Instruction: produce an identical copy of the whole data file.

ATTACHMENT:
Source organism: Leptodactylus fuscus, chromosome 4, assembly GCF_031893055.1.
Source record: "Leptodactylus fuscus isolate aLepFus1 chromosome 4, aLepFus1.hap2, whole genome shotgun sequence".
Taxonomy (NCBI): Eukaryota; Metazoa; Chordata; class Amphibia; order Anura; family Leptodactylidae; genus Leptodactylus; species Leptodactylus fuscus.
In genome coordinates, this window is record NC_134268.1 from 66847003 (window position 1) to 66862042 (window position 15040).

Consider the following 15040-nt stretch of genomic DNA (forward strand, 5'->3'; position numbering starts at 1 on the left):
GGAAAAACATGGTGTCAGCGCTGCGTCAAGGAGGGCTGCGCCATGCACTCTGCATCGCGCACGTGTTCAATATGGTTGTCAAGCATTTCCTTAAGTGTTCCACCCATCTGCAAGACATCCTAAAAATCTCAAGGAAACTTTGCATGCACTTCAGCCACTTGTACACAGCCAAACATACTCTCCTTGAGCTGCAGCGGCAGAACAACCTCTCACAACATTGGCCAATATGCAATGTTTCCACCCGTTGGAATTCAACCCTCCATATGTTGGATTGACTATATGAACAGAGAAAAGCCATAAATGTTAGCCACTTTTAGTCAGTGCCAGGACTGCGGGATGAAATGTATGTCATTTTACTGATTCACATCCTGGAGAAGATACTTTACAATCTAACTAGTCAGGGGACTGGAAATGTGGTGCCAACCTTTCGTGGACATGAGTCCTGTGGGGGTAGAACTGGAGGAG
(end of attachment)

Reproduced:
Source organism: Leptodactylus fuscus, chromosome 4, assembly GCF_031893055.1.
Source record: "Leptodactylus fuscus isolate aLepFus1 chromosome 4, aLepFus1.hap2, whole genome shotgun sequence".
Taxonomy (NCBI): Eukaryota; Metazoa; Chordata; class Amphibia; order Anura; family Leptodactylidae; genus Leptodactylus; species Leptodactylus fuscus.
In genome coordinates, this window is record NC_134268.1 from 66847003 (window position 1) to 66862042 (window position 15040).

Consider the following 15040-nt stretch of genomic DNA (forward strand, 5'->3'; position numbering starts at 1 on the left):
GGAAAAACATGGTGTCAGCGCTGCGTCAAGGAGGGCTGCGCCATGCACTCTGCATCGCGCACGTGTTCAATATGGTTGTCAAGCATTTCCTTAAGTGTTCCACCCATCTGCAAGACATCCTAAAAATCTCAAGGAAACTTTGCATGCACTTCAGCCACTTGTACACAGCCAAACATACTCTCCTTGAGCTGCAGCGGCAGAACAACCTCTCACAACATTGGCCAATATGCAATGTTTCCACCCGTTGGAATTCAACCCTCCATATGTTGGATTGACTATATGAACAGAGAAAAGCCATAAATGTTAGCCACTTTTAGTCAGTGCCAGGACTGCGGGATGAAATGTATGTCATTTTACTGATTCACATCCTGGAGAAGATACTTTACAATCTAACTAGTCAGGGGACTGGAAATGTGGTGCCAACCTTTCGTGGACATGAGTCCTGTGGGGGTAGAACTGGAGGAG